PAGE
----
7. What helps you maintain your enthusiasm over the years and keeps you from getting jaded or stuck in a rut?
There are so many things that keep me loving what I do. I love the groans of disappointing when I tell my students that it’s time to switch classes. I love watching my students attack the literacy tasks and stations I provide for them each week. I love hearing them tutor each other and problem solve with each other. I love the moments when they are all gathered on the floor in front of the Promethean board. My list is extensive. As I leave my classroom at the end of the day, I always look at the empty desks and feel accomplished that some fantastic learning happened in that room. I may not have seen or heard everything that occurred, but what I did witness will keep me going for days.
For me, teaching with technology helps just as much. Many years ago, my school district provided a grant to teachers who used quality technology based lessons. The grant provided technology based professional development, computers, and other devices. I was feeling the need to grow as a teacher, so I submitted my grant proposal and soon became an ITEC model classroom teacher. Being a part of the ITEC team as awarded me the opportunity to meet the needs of my “digital natives” and I also learn in the process which excites me.
8. What advice would you give a teacher who is feeling burned out but wants to love his or her job again?
The best advice I could give a fellow teacher is walk into your classroom, shut the door, and do what you love. There is a reason you chose this profession. It’s still there. You just have to dig through the ashes. It won’t happen instantly, but over time it can be found. Search your day for the smallest of moments. I trained myself to be hypersensitive to those moments and now they come so easily.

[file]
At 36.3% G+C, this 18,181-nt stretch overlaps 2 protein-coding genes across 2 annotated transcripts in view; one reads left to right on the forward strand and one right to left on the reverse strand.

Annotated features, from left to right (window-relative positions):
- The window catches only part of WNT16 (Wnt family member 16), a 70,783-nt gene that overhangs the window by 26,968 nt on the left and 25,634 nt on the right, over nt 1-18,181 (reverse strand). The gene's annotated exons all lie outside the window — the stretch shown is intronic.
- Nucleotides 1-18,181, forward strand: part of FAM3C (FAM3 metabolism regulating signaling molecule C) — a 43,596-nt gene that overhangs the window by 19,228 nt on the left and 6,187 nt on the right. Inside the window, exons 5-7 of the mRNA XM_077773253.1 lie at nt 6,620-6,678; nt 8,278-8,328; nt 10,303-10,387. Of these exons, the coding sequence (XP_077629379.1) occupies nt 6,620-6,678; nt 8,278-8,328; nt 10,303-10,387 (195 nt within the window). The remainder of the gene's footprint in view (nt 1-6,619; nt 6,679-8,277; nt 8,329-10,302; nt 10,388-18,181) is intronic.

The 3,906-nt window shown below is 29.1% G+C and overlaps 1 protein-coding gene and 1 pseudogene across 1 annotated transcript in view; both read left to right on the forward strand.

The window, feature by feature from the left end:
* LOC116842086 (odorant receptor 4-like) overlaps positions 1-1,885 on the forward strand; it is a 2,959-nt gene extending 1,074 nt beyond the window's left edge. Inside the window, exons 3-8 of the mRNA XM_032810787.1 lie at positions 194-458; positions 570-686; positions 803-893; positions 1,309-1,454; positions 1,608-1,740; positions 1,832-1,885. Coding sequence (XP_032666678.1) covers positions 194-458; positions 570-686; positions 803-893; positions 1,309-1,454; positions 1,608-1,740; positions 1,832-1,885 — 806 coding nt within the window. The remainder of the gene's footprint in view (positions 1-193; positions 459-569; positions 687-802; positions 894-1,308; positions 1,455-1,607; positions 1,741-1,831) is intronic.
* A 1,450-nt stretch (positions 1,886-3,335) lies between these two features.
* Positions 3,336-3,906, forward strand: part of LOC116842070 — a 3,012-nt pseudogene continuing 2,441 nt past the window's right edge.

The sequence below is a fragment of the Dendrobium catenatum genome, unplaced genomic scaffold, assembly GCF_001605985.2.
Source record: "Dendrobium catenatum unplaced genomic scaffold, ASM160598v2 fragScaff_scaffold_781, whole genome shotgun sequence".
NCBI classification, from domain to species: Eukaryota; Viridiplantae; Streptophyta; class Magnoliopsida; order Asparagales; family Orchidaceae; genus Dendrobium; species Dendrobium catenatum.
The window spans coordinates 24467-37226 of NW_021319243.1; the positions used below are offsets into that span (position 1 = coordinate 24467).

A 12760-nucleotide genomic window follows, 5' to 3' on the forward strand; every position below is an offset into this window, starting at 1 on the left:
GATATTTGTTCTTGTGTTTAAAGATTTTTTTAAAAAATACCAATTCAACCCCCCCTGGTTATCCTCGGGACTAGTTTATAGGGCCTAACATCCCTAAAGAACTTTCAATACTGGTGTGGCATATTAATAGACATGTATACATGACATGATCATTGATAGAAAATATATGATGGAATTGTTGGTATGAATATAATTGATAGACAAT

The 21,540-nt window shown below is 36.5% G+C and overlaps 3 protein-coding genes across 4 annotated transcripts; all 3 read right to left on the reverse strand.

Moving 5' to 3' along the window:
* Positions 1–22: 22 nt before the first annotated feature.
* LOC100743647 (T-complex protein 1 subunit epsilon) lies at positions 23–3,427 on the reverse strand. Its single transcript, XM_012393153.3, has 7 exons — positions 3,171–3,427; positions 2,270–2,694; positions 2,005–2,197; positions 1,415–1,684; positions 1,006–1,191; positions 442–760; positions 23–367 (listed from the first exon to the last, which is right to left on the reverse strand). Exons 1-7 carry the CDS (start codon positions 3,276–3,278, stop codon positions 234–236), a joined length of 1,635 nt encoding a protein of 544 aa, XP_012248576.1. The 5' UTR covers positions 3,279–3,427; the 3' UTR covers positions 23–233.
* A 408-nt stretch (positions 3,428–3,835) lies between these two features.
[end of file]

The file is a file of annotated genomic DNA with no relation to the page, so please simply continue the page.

It happened just a week ago. I was having a particularly rough morning and I was slowly developing a case of the negatives. As I walked toward my classroom, a teacher on my team boasted about the rubric one of my classes had developed for a project for her class. She bragged about the terms and requirements they used. She urged me to see their thinking that was written on her board. I walked into her classroom and was overwhelmed by the sheer pride I felt radiating from them. She continued to explain what they deemed important came from what they had learned in my room. She had no idea how that morning had started or how she had turned it all around for me.
We all get bogged down by the mounting paperwork to sift through and the obstacle course that is education these days, but there is always room for the positive things that happen each day. Fall back on those moments. It truly helps me get through the muck.
9. What’s one practice or mindset shift you would recommend that other teachers try today in order to increase their sense of motivation, purpose, and enthusiasm?
One practice any teacher can do today to change his or her thoughts and attitude is to walk away from the negative. Negativity can consume us and loves company. The world of education changes constantly and we bear the burden of the change we cannot control, but we can control how we look at it. As I said previously, we all have a reason we chose to be a teacher. We need to make that the forefront of our thoughts each day.
For me, it’s the complete joy of seeing the learning process in action. When the negatives want to creep in, I engulf myself in my students. I watch, I listen, and I sit among my students. Their energy can be addictive when they are onto something that intrigues them. It encourages me to develop lessons that continue the energy. I know that not every day can be the best, but I can try really hard to make it pretty close to the best when I find the positive in the smallest of moments.
Any questions for Angela? What questions would you like to see other teachers answer in this post series? And, if you’re a teacher who LOVES your job and you want to share how you maintain your enthusiasm, please email me!